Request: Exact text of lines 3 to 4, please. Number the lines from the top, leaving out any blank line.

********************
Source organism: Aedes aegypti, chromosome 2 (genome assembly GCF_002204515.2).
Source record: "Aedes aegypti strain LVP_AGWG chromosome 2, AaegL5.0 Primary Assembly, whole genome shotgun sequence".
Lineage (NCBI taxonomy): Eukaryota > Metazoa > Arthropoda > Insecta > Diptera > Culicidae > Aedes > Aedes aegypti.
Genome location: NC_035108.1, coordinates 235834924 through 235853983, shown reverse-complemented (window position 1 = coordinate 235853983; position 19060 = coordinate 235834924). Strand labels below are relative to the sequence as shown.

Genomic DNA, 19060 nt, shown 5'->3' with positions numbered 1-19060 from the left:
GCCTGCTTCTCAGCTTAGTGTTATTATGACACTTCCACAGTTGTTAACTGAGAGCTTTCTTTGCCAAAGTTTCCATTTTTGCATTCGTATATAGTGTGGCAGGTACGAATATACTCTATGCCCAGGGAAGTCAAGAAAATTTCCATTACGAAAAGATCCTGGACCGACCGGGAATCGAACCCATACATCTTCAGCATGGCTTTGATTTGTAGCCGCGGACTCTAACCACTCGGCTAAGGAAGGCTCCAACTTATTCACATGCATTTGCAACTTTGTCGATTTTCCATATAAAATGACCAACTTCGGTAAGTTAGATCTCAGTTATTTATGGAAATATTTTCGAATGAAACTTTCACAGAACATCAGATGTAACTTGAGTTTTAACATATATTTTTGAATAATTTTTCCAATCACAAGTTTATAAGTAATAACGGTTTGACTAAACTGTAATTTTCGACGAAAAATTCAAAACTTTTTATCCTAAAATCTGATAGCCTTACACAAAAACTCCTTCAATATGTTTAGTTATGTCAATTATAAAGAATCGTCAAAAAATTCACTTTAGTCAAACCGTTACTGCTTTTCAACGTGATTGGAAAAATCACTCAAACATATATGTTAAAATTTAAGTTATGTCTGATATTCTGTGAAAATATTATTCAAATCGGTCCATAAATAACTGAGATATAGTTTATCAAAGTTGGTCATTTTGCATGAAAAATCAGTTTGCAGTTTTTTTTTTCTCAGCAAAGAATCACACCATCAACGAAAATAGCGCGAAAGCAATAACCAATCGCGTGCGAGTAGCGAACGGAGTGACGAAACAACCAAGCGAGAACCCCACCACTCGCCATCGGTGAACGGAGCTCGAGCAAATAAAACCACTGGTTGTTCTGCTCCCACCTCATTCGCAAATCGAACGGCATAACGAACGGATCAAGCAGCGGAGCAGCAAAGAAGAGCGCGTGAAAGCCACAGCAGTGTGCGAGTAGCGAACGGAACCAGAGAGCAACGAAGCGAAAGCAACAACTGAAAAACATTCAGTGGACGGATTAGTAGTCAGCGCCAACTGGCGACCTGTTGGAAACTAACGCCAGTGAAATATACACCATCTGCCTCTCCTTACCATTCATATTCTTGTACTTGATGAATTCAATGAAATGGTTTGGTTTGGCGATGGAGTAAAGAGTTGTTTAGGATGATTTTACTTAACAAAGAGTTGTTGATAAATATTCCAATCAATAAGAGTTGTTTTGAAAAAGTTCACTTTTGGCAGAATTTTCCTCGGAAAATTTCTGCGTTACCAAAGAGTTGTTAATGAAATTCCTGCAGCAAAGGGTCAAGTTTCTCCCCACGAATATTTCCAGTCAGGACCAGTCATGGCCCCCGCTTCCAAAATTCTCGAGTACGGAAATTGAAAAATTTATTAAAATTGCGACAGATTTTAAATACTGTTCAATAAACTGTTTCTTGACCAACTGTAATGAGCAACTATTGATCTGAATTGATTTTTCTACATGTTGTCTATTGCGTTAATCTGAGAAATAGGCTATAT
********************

Lineage (NCBI taxonomy): Eukaryota > Metazoa > Arthropoda > Insecta > Diptera > Culicidae > Aedes > Aedes aegypti.
Genome location: NC_035108.1, coordinates 235834924 through 235853983, shown reverse-complemented (window position 1 = coordinate 235853983; position 19060 = coordinate 235834924). Strand labels below are relative to the sequence as shown.